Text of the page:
The District of Columbia Building Industry Association's 4th annual Landlord/Tenant Design Seminar, held last week at the National Press Club, had a provocative title: "Does Good Design Make a Trophy Building?"
The seminar focus was on commercial office buildings, mostly in downtown Washington. The consensus was that good design is desirable and necessary, but not always sufficient to make investment real estate succeed in the marketplace.
But the seminar title suggested other thought-provoking questions. What is "good design" in the eyes of beholders with disparate interests? And what exactly is a "trophy building?"
A panel of professionals with diverse perspectives attempted to answer these questions. Jay A. Epstien, a partner in the Piper Rudnick law firm, spoke for tenants. Blane T. (Zeke) Dodson, managing director at Cassidy & Pinkard, offered the real estate broker's view. Representing the developer's perspective was Michael S. Balaban, president of Lowe Enterprises Mid-Atlantic. And I was invited to speak for architects.
Architect Robert D. Fox, who organized and moderated the panel, kicked off the seminar by summarizing the results of a recent survey by the D.C. association that queried building industry members -- architects, brokers, developers and attorneys -- about the value of design. The survey asked about 100 respondents to identify the relative importance of various building amenities and features, independent of building location or cost.
Many of the amenities and features cited had more to do with services and systems offered by the building than with architecture: a fiber-optic backbone; high-speed Internet connection; wireless technology infrastructure; 24-hour security; a concierge; day care and fitness centers; a mail-screening system; a table service restaurant; and valet parking. Although these features may well be important to tenants, they have limited aesthetic consequence.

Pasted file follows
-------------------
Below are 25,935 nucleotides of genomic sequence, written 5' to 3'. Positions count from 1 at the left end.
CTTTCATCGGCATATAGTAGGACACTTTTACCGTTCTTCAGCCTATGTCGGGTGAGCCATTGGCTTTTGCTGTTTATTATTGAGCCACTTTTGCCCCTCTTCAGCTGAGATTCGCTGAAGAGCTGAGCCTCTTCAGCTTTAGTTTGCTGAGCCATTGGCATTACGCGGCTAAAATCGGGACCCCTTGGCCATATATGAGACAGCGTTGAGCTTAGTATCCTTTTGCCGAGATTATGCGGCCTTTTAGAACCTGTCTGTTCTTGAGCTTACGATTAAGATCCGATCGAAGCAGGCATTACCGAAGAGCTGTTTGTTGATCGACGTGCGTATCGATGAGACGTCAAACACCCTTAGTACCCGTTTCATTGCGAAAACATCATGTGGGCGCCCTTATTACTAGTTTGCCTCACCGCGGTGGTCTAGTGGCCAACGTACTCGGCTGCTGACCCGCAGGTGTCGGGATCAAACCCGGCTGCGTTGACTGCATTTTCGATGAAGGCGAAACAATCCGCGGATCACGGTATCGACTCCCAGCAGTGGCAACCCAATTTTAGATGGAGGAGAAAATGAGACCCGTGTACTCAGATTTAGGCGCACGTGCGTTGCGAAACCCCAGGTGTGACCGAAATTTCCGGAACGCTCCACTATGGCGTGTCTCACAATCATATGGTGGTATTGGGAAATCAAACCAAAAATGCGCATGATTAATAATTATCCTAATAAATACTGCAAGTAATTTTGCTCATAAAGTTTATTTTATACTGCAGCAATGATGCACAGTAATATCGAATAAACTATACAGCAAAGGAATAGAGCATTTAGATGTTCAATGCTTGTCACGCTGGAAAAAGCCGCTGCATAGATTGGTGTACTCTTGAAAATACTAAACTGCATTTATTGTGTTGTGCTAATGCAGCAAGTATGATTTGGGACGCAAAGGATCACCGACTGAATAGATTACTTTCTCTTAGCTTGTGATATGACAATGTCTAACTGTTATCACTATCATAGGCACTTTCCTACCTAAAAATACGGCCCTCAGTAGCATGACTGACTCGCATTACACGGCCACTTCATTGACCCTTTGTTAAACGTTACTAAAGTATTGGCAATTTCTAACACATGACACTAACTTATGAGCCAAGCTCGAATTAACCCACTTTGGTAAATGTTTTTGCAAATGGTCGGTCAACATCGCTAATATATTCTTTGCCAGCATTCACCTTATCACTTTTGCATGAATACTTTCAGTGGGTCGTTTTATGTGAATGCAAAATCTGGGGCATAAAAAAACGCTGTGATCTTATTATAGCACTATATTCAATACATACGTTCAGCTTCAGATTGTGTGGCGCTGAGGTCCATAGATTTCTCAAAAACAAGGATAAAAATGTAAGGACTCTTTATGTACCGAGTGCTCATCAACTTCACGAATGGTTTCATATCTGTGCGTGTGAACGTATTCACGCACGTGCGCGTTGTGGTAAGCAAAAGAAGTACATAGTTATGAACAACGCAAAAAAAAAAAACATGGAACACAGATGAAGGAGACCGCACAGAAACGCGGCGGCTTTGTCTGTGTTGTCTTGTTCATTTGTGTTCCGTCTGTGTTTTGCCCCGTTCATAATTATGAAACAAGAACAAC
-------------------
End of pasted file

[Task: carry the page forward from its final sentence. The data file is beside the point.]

Specific architectural elements and attributes in the survey list included atriums, solar control, daylight enhancement, window area, column-free space, ceiling height, lobbies, finishes and Leadership in Energy and Environmental Design (LEED) certification.
Also listed as a possible feature of a trophy building was having a "signature" architect. Perhaps it should have said "trophy" architect.
The survey findings showed that, although certain aesthetic characteristics are important, practical concerns and preferences dominate, even when going for so-called "trophy" quality.
The top response was high-speed Internet connections. Next came generous windows, high quality finishes in public areas, ceiling heights of eight feet, six inches or more, fiber-optic backbones, redundant electric power, column-free tenant floor areas, 24-hour security and wireless technology infrastructure. Grand lobbies, visitor screening and daylight enhancement were also deemed desirable.